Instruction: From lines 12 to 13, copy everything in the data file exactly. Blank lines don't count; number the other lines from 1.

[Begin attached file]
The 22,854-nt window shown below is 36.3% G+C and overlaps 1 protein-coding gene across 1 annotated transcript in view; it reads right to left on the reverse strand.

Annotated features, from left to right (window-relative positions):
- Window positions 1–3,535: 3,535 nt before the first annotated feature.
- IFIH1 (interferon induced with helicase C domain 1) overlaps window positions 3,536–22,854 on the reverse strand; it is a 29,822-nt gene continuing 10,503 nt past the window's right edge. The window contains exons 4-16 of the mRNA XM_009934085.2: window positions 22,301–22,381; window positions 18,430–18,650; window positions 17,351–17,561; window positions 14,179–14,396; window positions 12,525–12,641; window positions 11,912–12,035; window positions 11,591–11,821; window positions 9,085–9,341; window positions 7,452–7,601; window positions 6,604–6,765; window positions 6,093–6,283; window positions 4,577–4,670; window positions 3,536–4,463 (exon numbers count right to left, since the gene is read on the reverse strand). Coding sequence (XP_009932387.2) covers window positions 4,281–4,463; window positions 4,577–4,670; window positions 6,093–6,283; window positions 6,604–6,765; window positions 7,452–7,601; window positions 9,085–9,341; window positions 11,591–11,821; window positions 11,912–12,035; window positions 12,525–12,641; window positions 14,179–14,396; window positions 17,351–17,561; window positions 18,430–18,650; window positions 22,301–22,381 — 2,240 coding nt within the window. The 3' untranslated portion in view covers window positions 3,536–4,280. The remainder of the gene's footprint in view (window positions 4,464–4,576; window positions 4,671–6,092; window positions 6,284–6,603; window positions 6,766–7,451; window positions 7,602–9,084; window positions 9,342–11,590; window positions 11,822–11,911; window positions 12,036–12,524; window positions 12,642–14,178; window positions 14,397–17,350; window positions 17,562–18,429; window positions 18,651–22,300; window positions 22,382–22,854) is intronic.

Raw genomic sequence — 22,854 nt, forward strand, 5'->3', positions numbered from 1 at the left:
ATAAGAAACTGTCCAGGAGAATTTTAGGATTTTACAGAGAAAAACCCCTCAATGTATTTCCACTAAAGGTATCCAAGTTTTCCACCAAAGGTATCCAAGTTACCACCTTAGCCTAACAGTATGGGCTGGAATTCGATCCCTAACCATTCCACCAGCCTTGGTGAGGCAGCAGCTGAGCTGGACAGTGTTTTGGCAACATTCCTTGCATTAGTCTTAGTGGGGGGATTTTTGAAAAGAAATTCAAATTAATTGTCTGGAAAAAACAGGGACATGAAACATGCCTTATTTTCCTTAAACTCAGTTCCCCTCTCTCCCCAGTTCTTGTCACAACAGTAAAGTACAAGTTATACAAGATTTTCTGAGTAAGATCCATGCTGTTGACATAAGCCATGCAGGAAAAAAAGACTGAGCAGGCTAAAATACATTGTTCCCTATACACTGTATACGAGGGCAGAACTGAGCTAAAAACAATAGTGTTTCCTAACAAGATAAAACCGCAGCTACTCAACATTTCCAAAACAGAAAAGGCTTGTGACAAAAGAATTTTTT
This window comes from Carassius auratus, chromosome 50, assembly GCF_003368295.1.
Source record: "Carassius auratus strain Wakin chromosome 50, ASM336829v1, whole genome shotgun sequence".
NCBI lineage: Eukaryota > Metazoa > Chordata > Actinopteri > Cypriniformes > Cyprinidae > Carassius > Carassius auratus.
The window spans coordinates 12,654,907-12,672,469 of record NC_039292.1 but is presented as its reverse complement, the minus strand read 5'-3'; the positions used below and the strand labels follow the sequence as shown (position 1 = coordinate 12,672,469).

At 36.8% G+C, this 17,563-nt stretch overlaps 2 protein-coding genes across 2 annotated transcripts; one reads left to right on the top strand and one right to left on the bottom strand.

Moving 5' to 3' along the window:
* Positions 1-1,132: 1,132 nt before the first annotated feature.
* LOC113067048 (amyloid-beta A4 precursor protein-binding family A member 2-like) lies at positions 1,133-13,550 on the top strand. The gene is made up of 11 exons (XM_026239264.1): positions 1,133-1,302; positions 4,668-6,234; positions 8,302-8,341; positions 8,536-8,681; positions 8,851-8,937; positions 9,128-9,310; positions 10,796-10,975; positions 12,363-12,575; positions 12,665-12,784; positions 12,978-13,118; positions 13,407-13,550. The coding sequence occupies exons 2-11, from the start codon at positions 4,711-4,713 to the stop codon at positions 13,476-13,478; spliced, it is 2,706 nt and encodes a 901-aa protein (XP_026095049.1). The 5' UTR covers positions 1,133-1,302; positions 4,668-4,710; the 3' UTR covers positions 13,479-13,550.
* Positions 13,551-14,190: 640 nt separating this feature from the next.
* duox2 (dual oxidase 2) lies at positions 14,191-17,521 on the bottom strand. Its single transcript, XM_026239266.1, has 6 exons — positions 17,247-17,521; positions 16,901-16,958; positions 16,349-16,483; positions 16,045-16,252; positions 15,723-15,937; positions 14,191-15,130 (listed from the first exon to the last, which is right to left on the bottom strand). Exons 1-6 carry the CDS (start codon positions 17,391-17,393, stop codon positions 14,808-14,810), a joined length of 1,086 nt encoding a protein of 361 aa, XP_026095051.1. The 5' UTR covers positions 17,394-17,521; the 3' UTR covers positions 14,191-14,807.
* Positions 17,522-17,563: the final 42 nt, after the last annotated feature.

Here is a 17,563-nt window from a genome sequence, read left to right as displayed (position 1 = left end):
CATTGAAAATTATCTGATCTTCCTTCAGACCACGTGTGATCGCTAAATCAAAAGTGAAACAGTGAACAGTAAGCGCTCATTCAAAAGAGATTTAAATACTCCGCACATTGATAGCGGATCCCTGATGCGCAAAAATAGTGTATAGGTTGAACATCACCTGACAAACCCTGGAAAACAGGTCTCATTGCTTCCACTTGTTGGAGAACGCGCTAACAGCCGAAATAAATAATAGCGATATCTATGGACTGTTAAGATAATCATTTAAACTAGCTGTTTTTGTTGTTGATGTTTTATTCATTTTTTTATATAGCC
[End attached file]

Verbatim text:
Moving 5' to 3' along the window:
* Positions 1-1,132: 1,132 nt before the first annotated feature.